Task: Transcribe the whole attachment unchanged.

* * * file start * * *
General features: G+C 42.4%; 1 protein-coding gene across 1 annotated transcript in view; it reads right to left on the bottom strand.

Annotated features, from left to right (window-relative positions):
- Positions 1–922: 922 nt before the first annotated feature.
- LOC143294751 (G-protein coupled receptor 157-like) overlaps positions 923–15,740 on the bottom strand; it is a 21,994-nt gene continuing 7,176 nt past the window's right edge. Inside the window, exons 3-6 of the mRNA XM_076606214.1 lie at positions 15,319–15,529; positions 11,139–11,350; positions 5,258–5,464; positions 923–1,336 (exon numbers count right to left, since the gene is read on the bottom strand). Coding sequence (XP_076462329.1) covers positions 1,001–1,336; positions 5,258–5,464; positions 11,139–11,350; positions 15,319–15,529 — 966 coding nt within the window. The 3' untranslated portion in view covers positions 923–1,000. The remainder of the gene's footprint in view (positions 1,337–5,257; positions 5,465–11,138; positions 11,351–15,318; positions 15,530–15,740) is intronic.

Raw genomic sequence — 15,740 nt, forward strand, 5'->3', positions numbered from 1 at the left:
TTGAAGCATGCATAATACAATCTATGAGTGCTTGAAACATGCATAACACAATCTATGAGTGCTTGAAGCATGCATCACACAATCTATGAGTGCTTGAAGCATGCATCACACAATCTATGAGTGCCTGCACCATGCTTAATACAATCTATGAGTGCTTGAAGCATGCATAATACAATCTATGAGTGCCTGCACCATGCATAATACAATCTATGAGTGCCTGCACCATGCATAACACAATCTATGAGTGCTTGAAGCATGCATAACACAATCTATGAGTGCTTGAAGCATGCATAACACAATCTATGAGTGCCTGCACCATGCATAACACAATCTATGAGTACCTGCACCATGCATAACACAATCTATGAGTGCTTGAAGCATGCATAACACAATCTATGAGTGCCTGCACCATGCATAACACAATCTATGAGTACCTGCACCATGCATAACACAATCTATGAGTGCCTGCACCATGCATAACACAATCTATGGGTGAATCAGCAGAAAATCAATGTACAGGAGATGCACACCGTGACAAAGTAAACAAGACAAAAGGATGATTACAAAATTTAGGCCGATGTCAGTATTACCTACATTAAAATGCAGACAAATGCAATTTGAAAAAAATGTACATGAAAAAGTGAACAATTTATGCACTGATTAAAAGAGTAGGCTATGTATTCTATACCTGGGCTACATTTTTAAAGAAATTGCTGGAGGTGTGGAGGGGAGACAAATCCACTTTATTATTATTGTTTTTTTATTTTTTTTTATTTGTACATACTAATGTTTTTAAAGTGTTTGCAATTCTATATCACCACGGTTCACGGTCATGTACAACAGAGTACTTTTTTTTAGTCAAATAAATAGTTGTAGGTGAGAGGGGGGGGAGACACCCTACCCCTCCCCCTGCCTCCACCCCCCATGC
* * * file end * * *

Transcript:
General features: G+C 42.4%; 1 protein-coding gene across 1 annotated transcript in view; it reads right to left on the bottom strand.

Annotated features, from left to right (window-relative positions):
- Positions 1–922: 922 nt before the first annotated feature.
- LOC143294751 (G-protein coupled receptor 157-like) overlaps positions 923–15,740 on the bottom strand; it is a 21,994-nt gene continuing 7,176 nt past the window's right edge. Inside the window, exons 3-6 of the mRNA XM_076606214.1 lie at positions 15,319–15,529; positions 11,139–11,350; positions 5,258–5,464; positions 923–1,336 (exon numbers count right to left, since the gene is read on the bottom strand). Coding sequence (XP_076462329.1) covers positions 1,001–1,336; positions 5,258–5,464; positions 11,139–11,350; positions 15,319–15,529 — 966 coding nt within the window. The 3' untranslated portion in view covers positions 923–1,000. The remainder of the gene's footprint in view (positions 1,337–5,257; positions 5,465–11,138; positions 11,351–15,318; positions 15,530–15,740) is intronic.

Raw genomic sequence — 15,740 nt, forward strand, 5'->3', positions numbered from 1 at the left:
TTGAAGCATGCATAATACAATCTATGAGTGCTTGAAACATGCATAACACAATCTATGAGTGCTTGAAGCATGCATCACACAATCTATGAGTGCTTGAAGCATGCATCACACAATCTATGAGTGCCTGCACCATGCTTAATACAATCTATGAGTGCTTGAAGCATGCATAATACAATCTATGAGTGCCTGCACCATGCATAATACAATCTATGAGTGCCTGCACCATGCATAACACAATCTATGAGTGCTTGAAGCATGCATAACACAATCTATGAGTGCTTGAAGCATGCATAACACAATCTATGAGTGCCTGCACCATGCATAACACAATCTATGAGTACCTGCACCATGCATAACACAATCTATGAGTGCTTGAAGCATGCATAACACAATCTATGAGTGCCTGCACCATGCATAACACAATCTATGAGTACCTGCACCATGCATAACACAATCTATGAGTGCCTGCACCATGCATAACACAATCTATGGGTGAATCAGCAGAAAATCAATGTACAGGAGATGCACACCGTGACAAAGTAAACAAGACAAAAGGATGATTACAAAATTTAGGCCGATGTCAGTATTACCTACATTAAAATGCAGACAAATGCAATTTGAAAAAAATGTACATGAAAAAGTGAACAATTTATGCACTGATTAAAAGAGTAGGCTATGTATTCTATACCTGGGCTACATTTTTAAAGAAATTGCTGGAGGTGTGGAGGGGAGACAAATCCACTTTATTATTATTGTTTTTTTATTTTTTTTTATTTGTACATACTAATGTTTTTAAAGTGTTTGCAATTCTATATCACCACGGTTCACGGTCATGTACAACAGAGTACTTTTTTTTAGTCAAATAAATAGTTGTAGGTGAGAGGGGGGGGAGACACCCTACCCCTCCCCCTGCCTCCACCCCCCATGC